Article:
Fernando Medina


547,733 (2011)

Lead Innovation Officers

Ana Margarida Figueiredo, Ana Sofia Aníbal

Innovation is helping to:
  • Simplify administrative procedures for firms and residents

  • Improve service delivery

  • Engage residents and other stakeholders

Critical success factors:
  • Dedicated innovation team

  • Human resource support

  • Culture of innovation in city

  • Support from outside city administration

  • Engagement with partners

  • Leadership from Mayor

Spotlight on innovation in Lisbon

Smart Open Lisboa (SOL) is an open innovation program for start-ups to pilot their solutions aimed at improving the lives of residents. The most innovative and viable solutions receive guidance and support from SOL, gain access to key corporations, and earn a chance to work directly with potential customers or partners to further develop their ideas. After two broader editions aimed to address all urban challenges, the recent editions of SOL focus on the issues of Housing (2018) and Mobility (2019).

Vision and approach to innovation capacity

Along with 50% of cities surveyed, Lisbon has an explicit innovation strategy. Similar to 24% of cities surveyed, Lisbon approaches innovation capacity in specific policy areas/domains.

Policy areas that Lisbon is focused on

Economic Development

Smart Open Lisboa is an open innovation program for startups to pilot innovative solutions that can be applied to address mobility or other challenges in Lisbon.

Policy areas by number of cities

Lisbon utilizes 4 different innovation skills or roles

Project manager
Innovation roles by number of cities

As an independent department, Lisbon’s dedicated innovation team consists of 5 staff.

Terms Lisbon most associates with innovation

Technological innovation

Lisbon's most common innovation activities

Taking risks and testing new ideas
e.g. prototyping new programs or models to address a persistent city challenge
Promoting data-driven analytics / public data management
e.g. data storage/analytics; open data; big data
Engaging residents in new ways
  1. 1

    Taking risks or testing new ideas

  2. 2

    Data-driven analytics/public data management

  3. 3

    Engaging residents in new ways

  4. 4

    Developing new solutions based on digital technologies

  5. 5

    Organizational change within the municipality

  6. 6

    Human-centered design

  7. 7

    Rethinking your city’s approach to financing partnerships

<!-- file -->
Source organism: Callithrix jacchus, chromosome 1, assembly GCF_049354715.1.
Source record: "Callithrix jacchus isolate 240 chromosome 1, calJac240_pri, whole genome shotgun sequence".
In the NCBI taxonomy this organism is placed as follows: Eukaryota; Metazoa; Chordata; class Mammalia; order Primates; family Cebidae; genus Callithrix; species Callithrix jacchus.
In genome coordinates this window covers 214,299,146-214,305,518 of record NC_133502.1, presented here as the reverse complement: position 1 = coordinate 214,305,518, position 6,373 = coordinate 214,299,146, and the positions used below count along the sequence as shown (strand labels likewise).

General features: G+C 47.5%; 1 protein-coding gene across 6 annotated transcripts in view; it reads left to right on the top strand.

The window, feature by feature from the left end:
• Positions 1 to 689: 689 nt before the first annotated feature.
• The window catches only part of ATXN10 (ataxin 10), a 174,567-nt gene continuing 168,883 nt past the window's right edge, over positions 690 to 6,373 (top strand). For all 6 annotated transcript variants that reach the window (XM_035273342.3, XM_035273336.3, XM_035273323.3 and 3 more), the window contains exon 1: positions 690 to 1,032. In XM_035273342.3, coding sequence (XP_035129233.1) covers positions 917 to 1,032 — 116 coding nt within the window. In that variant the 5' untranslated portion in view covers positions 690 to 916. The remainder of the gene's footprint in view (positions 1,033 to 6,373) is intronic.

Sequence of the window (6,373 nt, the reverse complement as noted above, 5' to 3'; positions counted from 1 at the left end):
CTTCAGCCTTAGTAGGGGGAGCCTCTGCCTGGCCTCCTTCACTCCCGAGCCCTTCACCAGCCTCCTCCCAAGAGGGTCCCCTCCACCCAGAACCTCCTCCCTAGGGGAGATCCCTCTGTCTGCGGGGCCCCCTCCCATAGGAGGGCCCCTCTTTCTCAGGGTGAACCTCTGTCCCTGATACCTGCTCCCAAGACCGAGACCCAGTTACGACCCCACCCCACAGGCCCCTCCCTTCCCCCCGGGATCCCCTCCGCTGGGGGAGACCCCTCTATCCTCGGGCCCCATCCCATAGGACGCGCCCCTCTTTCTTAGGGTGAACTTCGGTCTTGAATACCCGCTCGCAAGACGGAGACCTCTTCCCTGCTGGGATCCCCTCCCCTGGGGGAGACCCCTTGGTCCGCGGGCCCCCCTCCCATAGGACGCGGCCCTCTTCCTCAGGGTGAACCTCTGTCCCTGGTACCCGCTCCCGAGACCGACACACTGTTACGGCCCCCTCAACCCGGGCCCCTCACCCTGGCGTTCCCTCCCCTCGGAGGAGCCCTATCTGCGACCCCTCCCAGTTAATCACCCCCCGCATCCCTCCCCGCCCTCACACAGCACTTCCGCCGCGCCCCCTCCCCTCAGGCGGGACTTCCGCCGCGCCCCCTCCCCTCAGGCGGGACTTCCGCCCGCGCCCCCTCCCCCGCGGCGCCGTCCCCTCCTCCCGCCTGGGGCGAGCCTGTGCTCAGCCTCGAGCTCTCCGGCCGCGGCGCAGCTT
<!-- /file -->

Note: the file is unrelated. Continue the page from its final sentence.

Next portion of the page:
How is innovation funded here?

Like 81% of cities surveyed, Lisbon has dedicated funding to support innovation capacity.

Top sources of funding

International/multilateral institution budget
International/multilateral institution budget
This refers to resources from international and/or multilateral institutions’ budgets (i.e. European Union)
Municipal budget
Municipal budget
This could include, for instance, City Council approved funds; operating budget; a special funding process (bond, Mayoral special initiative funding, etc.); and participatory budgeting / citizen-selected budgeting.

Activities being funded

Investing in digital systems
Investing in physical infrastructure
47 cities
Launching or sustaining a project
79 cities
Idea generation & brainstorming
51 cities
Investing in digital systems
36 cities
Investing in physical infrastructure
30 cities
Paying for services

Lisbon’s funding for innovation capacity is generally directed towards financing start-ups, and investing in open innovation programs such as Hub Criativo do Beato.

*"Training staff and building capacity" is not an option in the 2018 survey, while "Launching or sustaining a project" is not an option in the 2020 survey.

How is innovation measured?

Lisbon has developed partnerships to promote innovation capacity with other public agencies, private firms, not-for-profit organizations, and city residents/resident associations.

To improve data use, the city has also developed data partnerships with the private sector, academia and think tanks to collect and analyze data.

Data availability by policy area


Sufficient data

Public works

Digital governance

Land use


Insufficient data

Built environment

Environment and climate change

Economic Development

Labour market and skills


No Response


Social welfare/social services

Policing and law enforcement




Waste and sewage

Social inclusion and equity


Government finance